New technologies that have found a way to fractionate and use pulses in unusual ways mushroomed in 2016 after the International Year of Pulses.
“We have been in a rapid growth rate since then. Before that, pulses weren’t widely grown,” said Tim McGreevy, CEO of the American Pulse Association since 1994, and a grower of pulses himself.
Now, with COVID-19, dry peas, lentils and chickpeas, the products produced in the Upper Northern Plains, are being bought up in grocery stores, a 40 percent increase in sales, according to McGreevey.
When he joined the American Pulse Association, the total pulse crop acreage in the U.S. was 400,000 acres, grown mostly in Washington and Idaho.
At the same time, there was a shortage of pulse processing capacity in the U.S.
But by 2016, there were more than 2.5 million pulse acres, with Montana and North Dakota growers choosing to add pulses to their rotations.
“We had this huge increase in production with Montana and North Dakota coming online,” he said. Now, those two states have the largest amount of pulse crop acreage in the U.S.
According to the USDA National Ag Statistics Service, Montana growers plans to plant 495,000 acres of dry peas this year, compared to 325,000 in North Dakota and 971,000 for the U.S. Montana plans to plant 315,000 acres of lentils this year, compared to 85,000 in North Dakota and 474,000 in the entire U.S.
Through the attention brought by the International Year of Pulses, technologies that allowed pulses to be used as ingredients in human and pet foods were discovered.
Pulses made great ingredients with their high vitamin and mineral components, including protein, complex carbohydrates, and several vitamins and minerals. In addition, pulses provide iron, magnesium, phosphorus, zinc and other minerals, which play a variety of roles in maintaining good health, according to the Global Pulse Confederation.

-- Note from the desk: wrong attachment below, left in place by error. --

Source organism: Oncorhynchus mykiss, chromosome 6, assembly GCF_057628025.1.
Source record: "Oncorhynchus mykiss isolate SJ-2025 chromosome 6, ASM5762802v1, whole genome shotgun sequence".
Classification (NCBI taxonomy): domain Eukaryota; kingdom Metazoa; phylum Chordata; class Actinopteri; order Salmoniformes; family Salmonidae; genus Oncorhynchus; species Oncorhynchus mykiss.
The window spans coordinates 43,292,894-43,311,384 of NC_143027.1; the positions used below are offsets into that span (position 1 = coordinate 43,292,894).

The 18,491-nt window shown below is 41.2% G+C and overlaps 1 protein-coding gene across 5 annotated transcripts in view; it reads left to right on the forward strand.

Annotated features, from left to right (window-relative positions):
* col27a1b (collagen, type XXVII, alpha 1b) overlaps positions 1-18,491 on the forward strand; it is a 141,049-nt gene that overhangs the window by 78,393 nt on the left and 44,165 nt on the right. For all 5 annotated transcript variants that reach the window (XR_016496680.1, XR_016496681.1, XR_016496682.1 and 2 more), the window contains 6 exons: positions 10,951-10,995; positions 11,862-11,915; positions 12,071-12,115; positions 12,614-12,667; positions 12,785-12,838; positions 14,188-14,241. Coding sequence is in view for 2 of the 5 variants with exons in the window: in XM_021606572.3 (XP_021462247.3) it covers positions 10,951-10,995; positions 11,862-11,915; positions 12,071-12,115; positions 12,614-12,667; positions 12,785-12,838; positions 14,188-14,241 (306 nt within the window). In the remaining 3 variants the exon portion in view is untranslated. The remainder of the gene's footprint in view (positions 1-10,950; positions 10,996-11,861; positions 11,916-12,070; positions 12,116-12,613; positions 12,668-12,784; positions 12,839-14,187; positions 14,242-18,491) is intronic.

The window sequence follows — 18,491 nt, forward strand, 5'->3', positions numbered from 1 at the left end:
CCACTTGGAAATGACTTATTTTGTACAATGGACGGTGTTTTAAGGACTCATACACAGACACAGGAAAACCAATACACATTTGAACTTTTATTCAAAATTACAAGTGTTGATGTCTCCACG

“Now that we have built up processing capacity, our crops can go into the ingredient market,” McGreevey said.
In the ingredient market, processors are turning pulses into separate fractions and using them in foods where needed.
“The newest technologies in pulses over the past 10 years have processors and pulse product innovators involved in pulse fractionation where proteins, starches, and fibers are separated out,” he said.
“Now we are turning pulses into a protein, starch, fiber, fractions and into flour,” he said. “We didn’t really have that capacity before, but there continues to be more plants to turn these pulses into fractions.”
McGreevey said there is still a ways to go in the ingredient market, but with the new technology, it is occurring rapidly.
“We still need some more capacity because of the growth that is happening domestically,” he said. “In addition, all this product innovation and new technology in pulse ingredients are spreading around the world.”
Some consumers are looking to find more plant-based foods, which are helping push the new technology.
“There are more processors turning the pulses into fractions or to add them as an ingredient in foods,” McGreevey said.
Pea or other pulse flour and yellow pea that fractionates in processed foods has been a main focus of new product technology.
For example, technologies use the pea protein fraction as an egg replacement.
Pulses can now be found in everything from lentil flour to hummus. In addition, pulses are versatile in all kinds of recipes.
New technologies in snack foods use pulses widely.
Because of this, breeders are breeding higher protein into new varieties of pulses.
The pet food market was one use for pulses that has hit a snag – but it will come back, according to McGreevey.
“Over the past 10 years, the pet food market has rocketed, especially in the last five years,” he said.
He explained pet food manufacturers were looking for ways to use pulses as an ingredient in pet food because of the health benefits it provides.
However, the recent tariff wars did affect the pet food market, which up to that point had been an excellent market for peas.